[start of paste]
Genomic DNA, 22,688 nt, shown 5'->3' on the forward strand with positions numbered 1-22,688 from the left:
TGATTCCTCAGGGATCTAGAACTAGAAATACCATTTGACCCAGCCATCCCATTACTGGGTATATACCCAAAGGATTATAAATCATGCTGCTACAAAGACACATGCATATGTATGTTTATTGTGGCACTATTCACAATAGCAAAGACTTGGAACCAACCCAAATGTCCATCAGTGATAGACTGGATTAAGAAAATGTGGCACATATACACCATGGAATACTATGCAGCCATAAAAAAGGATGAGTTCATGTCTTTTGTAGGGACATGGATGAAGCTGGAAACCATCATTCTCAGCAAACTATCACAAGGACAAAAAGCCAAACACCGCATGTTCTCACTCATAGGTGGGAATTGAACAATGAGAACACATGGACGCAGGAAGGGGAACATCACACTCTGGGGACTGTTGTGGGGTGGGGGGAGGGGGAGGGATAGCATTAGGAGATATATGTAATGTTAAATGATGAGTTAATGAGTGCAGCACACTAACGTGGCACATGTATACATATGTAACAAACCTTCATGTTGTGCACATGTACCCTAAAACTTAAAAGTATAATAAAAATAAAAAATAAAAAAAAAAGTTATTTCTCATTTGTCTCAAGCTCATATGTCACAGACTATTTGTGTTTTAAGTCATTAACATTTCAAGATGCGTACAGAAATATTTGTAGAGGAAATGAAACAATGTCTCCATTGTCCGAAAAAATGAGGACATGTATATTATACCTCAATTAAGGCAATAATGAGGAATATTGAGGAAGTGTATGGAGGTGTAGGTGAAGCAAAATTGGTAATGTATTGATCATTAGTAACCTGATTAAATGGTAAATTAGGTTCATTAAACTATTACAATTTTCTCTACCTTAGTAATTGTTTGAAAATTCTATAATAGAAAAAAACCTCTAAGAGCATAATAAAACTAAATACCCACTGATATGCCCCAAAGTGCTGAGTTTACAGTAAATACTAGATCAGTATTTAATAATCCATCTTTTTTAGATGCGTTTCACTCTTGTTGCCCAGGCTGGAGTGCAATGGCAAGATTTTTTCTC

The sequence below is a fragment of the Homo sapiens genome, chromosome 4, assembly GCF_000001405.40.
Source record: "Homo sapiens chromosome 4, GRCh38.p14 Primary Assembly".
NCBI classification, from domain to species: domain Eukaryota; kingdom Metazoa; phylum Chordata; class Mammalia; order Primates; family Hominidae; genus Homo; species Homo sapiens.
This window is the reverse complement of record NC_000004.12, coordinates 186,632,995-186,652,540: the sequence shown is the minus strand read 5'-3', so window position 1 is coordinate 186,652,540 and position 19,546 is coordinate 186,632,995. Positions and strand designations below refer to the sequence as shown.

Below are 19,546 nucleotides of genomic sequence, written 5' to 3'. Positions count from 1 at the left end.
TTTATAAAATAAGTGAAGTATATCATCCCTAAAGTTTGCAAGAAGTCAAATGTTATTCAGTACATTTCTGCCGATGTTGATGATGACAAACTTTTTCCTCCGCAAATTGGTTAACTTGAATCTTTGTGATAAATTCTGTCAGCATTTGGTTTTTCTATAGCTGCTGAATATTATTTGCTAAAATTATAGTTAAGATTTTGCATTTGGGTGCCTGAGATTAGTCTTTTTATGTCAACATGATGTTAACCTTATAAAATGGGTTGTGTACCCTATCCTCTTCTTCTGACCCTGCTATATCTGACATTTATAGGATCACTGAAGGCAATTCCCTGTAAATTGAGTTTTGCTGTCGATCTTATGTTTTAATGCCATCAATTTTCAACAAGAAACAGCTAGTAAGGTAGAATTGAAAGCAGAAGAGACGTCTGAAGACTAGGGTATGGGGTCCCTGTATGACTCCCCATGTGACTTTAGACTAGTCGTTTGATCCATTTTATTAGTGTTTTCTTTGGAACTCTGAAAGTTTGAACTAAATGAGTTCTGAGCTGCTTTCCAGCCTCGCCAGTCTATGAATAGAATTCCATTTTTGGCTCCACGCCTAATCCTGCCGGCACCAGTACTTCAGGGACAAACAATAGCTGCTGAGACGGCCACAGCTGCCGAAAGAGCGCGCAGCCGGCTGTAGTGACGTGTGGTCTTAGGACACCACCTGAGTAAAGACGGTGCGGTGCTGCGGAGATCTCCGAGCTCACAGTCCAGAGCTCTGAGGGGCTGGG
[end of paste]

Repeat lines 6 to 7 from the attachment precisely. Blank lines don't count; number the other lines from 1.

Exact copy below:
This window is the reverse complement of record NC_000004.12, coordinates 186,632,995-186,652,540: the sequence shown is the minus strand read 5'-3', so window position 1 is coordinate 186,652,540 and position 19,546 is coordinate 186,632,995. Positions and strand designations below refer to the sequence as shown.

Below are 19,546 nucleotides of genomic sequence, written 5' to 3'. Positions count from 1 at the left end.